All in all Prudential managed to screw over a million or so people, settled for cents on the dollar and essentially loaned themselves their customers money. They had to set aside a couple billion- but Prudential hardly blinked. Read the employee's account in the last two paragraphs.

So if you think MetLife actually caught this with no prompting and self reported it- then I have a bridge to sell you. It's the same bridge that MetLife is selling. Remember- these missing people have been missing for up to 25 years.

So after 25 years, what do you suppose was the catalyst that suddenly caused Rip Van Winkle er MetLife to wake up one day?

I'd make a decent wager that person(s) unknown were either suing for damages and payments, a discovery request had been initiated, or a pending audit by a state insurance commission. It seems highly unlikely that any form of whistle blower actually was at work here- since apparently 25 years worth of employees had not yielded one single employee who thought, "Gee what happens to all of that money MetLife is supposed to pay but can't find the people it belongs to?"

Well, I guess it's the CEO's story and he can tell it however he'd like. But please, don't ask some of us to believe that bullshit. We've been hosed too many times by corporate America and people like you. Please disregard all ethical or moral standards- and do what is minimally legal.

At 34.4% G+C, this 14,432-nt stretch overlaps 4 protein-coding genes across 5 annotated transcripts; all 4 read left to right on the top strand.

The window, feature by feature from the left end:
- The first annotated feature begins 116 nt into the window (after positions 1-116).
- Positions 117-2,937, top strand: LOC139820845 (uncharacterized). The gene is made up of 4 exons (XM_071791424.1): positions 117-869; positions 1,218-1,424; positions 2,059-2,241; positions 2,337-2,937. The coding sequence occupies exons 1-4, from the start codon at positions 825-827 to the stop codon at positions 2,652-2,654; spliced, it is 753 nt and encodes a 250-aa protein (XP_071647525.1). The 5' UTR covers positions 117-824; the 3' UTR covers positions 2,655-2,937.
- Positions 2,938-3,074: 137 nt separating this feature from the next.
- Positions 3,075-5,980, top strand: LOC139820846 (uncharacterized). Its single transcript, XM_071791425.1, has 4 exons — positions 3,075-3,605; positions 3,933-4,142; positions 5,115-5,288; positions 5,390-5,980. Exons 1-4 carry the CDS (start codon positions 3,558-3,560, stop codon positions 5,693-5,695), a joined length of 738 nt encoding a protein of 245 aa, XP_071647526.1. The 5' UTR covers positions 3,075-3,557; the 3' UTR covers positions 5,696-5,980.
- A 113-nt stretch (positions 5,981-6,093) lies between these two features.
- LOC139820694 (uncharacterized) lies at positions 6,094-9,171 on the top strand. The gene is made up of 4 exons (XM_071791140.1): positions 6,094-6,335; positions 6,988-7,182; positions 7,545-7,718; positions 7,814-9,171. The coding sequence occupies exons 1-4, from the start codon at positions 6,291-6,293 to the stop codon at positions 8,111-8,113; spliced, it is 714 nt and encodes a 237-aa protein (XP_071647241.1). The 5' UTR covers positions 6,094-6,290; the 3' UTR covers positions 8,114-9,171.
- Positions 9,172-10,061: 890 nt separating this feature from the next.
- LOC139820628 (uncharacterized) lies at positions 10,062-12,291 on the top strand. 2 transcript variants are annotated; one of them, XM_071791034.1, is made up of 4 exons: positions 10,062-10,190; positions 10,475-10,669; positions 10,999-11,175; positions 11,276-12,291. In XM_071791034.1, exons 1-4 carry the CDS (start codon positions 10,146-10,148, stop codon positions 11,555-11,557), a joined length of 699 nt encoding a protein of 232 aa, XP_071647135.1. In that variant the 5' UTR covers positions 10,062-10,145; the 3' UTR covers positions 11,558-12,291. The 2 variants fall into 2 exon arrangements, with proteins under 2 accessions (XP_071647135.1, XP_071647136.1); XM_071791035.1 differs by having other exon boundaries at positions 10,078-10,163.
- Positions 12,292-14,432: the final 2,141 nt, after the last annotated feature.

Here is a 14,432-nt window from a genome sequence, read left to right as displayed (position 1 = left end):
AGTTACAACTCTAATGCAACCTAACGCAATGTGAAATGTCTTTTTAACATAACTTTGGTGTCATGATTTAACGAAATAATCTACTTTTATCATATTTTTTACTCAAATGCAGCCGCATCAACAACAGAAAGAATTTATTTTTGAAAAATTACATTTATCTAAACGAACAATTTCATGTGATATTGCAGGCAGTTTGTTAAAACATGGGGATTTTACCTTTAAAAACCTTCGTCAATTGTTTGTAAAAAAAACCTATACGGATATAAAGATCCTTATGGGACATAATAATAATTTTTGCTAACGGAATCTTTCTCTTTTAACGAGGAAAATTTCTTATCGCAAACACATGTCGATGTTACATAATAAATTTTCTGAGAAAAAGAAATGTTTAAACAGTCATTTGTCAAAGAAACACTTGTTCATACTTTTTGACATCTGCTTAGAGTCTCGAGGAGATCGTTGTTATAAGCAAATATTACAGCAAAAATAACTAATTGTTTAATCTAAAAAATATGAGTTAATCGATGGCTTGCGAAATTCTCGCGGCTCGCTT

That's the standard we've grown accustomed to Mr Kandarian. You've earned your 15 million dollar a year salary. Our congrats on catching this after only 7 years at the helm.

Just for shits and giggles I found this.

Kandarian is a former executive director of the Pension Benefit Guaranty Corporation[3], an agency of the United States Government. Kandarian was appointed to head the PBGC on Dec. 2, 2001, by Secretary of Labor Elaine L. Chao, announcing his departure in January 7, 2004 to return to his family in Boston. [4] He left on February 13, 2004.[5]

Saturday, February 3, 2018

Amazon Now Equipping Employees With Monitoring Devices - The Sunday Collage

Like shock collars for dogs- it just delivers a different kind of shock.

I have a special kind of dislike for dominant, controlling bosses. I think those feelings are sourced from the thousands of miners who died putting "rock into the box" from the underground operations in my hometown. As a child, we traded those stories of the people who died and who was responsible for their deaths. It doesn't take long to identify the villains.

So when I read that Amazon Inc., had invented and patented a wristband to track employees, it made the hackles on my neck stand up and brought me out of hiding.

For years, I've been reading blurbs here and there from current and former Amazon employees about what a crappy place it is to work.

The problem of course- is that corporate America and it's rich campaign contributing owners- get away with this type of conduct. Treating people like dogs, swapping shock collars for wristbands, seems ok we rationalize. We tell ourselves, "Well they can always quit." Unless that's the only job available since Amazon has destroyed every mom and pop business in the U.S. Or until you find yourself wearing a wristband.

That was the dystopian future painted by Orwell's novel, "1984." A future where everything sucks- which is starting to sound a lot like an Amazon warehouse. When you can electronically watch employees you can pressure them into working harder and cut employee overhead because you are forcing one person to do the work of two at a more casual, decent pace.